Church sold lots and cannot meet parking requirement
by Patty Curtis
Visitor Question: I have general questions. A large church congregation owns several parcels in a half-residential/half-office zoned area. It then sells off about 70% of its lots used for parking, so now, rather than the 330 spaces required by code, it now only has around 100 spaces.
There are no submitted plans in place for renovations involving reducing their total pew length (which determines required parking), nor any new permit applications for construction of new lots on their remaining property.
Of course, they can indeed sell parcels, but what, if any, actions could/should the city take to resolve the zoning code violation they have now created for themselves?
There will be spillover parking, as the only places that will be available to park for the church's many activities and services are now on adjacent residential streets in front of neighboring houses in this suburban small city.
Editors Reply: Oh my. As far as we are concerned, this church is now in violation of your city's zoning ordinance.
The zoning ordinance itself tells how the city can enforce the ordinance. In most places, admittedly, zoning enforcement tends to take place when a land use is established and a building permit, occupancy permit, business license, or what have you is issued. Often there is no check on zoning compliance after that unless and until the land use applies for some other city permit.
So your first step should be to make a formal complaint to the city, if you have not done that. Many places allow an anonymous complaint, and if that is one of your options, we suggest taking advantage of it. We say that because someone in a large congregation in a smaller city could become aggressive and make your life unpleasant briefly.
Complaints usually are taken over the phone or in person, although certainly a letter would work, but it would leave a paper trail. Some cities now have online zoning complaint forms as well.
It sounds as though you are already past this step, but just in case, we are laying it out for you and for other readers.
In theory, if your zoning ordinance is typical, the city would send the church a written notice of violation and give it a certain number of days to comply with the zoning ordinance. If that does not happen, then the case would be sent to municipal court. Since counting parking spaces and total pew length is relatively simple, it should be pretty easy for the city to convince the judge this is a violation. Then judges impose penalties, which often would consist of a return court date and a daily fine until the situation is corrected.
If the church neither corrects the zoning violation nor pays the fine ordered by the judge, the case is escalated to a higher court. The goal of all this should be compliance and not financial punishment.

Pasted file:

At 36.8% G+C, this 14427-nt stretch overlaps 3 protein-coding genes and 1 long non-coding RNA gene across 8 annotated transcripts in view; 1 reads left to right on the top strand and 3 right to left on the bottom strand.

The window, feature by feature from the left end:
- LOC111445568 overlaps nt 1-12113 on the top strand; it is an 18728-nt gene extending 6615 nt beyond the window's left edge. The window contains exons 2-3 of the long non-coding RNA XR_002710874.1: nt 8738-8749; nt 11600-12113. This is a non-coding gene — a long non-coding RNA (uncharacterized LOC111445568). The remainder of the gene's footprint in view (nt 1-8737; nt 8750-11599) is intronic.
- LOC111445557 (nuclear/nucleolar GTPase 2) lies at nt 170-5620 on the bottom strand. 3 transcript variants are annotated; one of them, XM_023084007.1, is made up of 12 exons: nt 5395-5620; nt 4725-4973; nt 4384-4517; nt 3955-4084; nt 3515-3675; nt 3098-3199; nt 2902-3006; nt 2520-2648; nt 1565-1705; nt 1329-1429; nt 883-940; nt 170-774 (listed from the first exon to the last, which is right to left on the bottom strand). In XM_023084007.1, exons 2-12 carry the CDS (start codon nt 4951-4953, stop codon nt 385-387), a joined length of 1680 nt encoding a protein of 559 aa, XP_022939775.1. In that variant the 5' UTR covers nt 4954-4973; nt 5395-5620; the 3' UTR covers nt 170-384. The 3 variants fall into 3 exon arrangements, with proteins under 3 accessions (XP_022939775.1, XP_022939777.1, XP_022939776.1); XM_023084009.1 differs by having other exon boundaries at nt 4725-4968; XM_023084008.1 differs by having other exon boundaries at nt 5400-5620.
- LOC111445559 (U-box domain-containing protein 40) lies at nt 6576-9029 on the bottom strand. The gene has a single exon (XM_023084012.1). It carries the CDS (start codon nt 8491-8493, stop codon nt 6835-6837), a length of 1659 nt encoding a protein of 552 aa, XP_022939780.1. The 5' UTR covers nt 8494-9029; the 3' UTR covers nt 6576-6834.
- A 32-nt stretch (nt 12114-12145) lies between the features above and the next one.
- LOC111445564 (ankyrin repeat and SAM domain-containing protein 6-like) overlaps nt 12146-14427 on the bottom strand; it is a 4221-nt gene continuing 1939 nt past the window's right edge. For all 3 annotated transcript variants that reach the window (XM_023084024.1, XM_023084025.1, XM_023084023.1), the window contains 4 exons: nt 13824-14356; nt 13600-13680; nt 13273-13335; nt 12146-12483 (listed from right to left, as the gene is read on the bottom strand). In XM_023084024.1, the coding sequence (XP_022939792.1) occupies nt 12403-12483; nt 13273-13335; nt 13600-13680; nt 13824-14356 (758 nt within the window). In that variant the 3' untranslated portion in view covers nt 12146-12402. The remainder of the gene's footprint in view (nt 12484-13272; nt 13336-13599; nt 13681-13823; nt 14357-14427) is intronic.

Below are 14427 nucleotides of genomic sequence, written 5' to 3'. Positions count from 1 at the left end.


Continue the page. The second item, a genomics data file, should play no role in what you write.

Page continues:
Now a few paragraphs ago, we said this is true in theory. What could go wrong? Well, your particular zoning ordinance might be written so poorly that no enforcement mechanism is specified or that the enforcement method does not have any teeth at all. That is rare, but it could happen.
More likely, a large congregation will have some influential members, and you will have to watch for signs that the city is dragging its feet on enforcement, hoping you will forget the matter. That is why we suggest that you begin to organize your neighbors to fight this. As you point out quite correctly, spillover parking will occur. When the zoning ordinance requires a sufficient amount of off-street parking, this is unacceptable. So start now to line up your neighbors who will support your way of thinking and be willing to make some noise around town to show city employees and their bosses that people are watching to see whether zoning enforcement really works.
Also make sure you have spoken with the relevant city councilperson or persons, as well as your mayor or whatever the chief elected official is called. The support of these officials can be critical in providing staff reassurance that they are doing the right thing by enforcing zoning requirements of a church. When talking with these elected folks, be sure to point out all the time and trouble they devote to zoning matters, and suggest that it is all in vain if enforcement does not occur.
Still, you probably have a fight on your hands, so decide in advance how much energy you are willing to spend on fighting about on street parking in your neighborhood. If you start out expecting this to be difficult and time-consuming, and later find out that all it took was a phone call, you will be pleasantly surprised. Good luck with this.
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